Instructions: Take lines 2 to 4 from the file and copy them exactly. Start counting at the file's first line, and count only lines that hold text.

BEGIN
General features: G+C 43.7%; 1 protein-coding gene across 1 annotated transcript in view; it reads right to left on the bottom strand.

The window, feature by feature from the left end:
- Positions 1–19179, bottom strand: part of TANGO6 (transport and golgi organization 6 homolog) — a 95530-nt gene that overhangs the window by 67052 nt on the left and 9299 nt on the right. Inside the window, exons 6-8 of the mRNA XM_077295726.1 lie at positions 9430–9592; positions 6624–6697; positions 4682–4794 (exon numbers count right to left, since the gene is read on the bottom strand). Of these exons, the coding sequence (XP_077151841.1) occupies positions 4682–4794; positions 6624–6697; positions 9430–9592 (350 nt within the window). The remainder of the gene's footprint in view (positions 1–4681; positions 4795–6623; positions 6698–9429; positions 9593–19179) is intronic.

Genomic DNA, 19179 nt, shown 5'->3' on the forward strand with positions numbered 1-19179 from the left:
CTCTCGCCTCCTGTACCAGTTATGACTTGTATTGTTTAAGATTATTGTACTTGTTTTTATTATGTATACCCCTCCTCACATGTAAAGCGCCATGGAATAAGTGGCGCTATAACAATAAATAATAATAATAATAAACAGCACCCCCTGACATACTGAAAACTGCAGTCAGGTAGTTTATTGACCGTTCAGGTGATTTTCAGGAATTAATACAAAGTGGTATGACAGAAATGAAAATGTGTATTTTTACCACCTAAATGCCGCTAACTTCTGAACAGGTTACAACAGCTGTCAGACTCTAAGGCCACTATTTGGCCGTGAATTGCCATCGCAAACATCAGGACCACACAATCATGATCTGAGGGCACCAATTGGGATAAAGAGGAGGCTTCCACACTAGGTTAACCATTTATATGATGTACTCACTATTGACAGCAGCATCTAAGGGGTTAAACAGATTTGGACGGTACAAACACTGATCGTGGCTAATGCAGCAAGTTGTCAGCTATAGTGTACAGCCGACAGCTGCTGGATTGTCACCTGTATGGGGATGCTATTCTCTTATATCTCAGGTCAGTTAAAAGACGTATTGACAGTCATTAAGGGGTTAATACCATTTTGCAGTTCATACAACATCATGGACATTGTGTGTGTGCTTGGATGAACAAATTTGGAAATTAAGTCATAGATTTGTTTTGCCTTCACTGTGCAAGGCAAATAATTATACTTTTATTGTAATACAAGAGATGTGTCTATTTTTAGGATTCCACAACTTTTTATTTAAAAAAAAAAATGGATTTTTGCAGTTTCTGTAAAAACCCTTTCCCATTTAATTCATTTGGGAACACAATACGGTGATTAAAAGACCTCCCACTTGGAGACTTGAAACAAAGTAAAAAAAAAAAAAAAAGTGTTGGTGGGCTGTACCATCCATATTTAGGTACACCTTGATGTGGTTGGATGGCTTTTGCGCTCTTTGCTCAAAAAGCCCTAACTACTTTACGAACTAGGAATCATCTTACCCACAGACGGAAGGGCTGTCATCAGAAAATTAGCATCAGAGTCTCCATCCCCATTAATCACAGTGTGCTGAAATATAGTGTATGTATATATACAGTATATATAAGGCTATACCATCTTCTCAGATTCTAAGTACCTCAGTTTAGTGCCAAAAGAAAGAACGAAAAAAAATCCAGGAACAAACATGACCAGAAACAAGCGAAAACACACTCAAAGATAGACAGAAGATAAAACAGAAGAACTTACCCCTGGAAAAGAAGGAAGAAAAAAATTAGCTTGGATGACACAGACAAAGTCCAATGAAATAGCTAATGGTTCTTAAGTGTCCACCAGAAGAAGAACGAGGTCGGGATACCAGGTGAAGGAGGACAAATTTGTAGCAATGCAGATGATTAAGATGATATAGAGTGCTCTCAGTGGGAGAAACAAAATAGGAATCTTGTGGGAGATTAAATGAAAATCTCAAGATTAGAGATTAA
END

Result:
The window, feature by feature from the left end:
- Positions 1–19179, bottom strand: part of TANGO6 (transport and golgi organization 6 homolog) — a 95530-nt gene that overhangs the window by 67052 nt on the left and 9299 nt on the right. Inside the window, exons 6-8 of the mRNA XM_077295726.1 lie at positions 9430–9592; positions 6624–6697; positions 4682–4794 (exon numbers count right to left, since the gene is read on the bottom strand). Of these exons, the coding sequence (XP_077151841.1) occupies positions 4682–4794; positions 6624–6697; positions 9430–9592 (350 nt within the window). The remainder of the gene's footprint in view (positions 1–4681; positions 4795–6623; positions 6698–9429; positions 9593–19179) is intronic.

Genomic DNA, 19179 nt, shown 5'->3' on the forward strand with positions numbered 1-19179 from the left: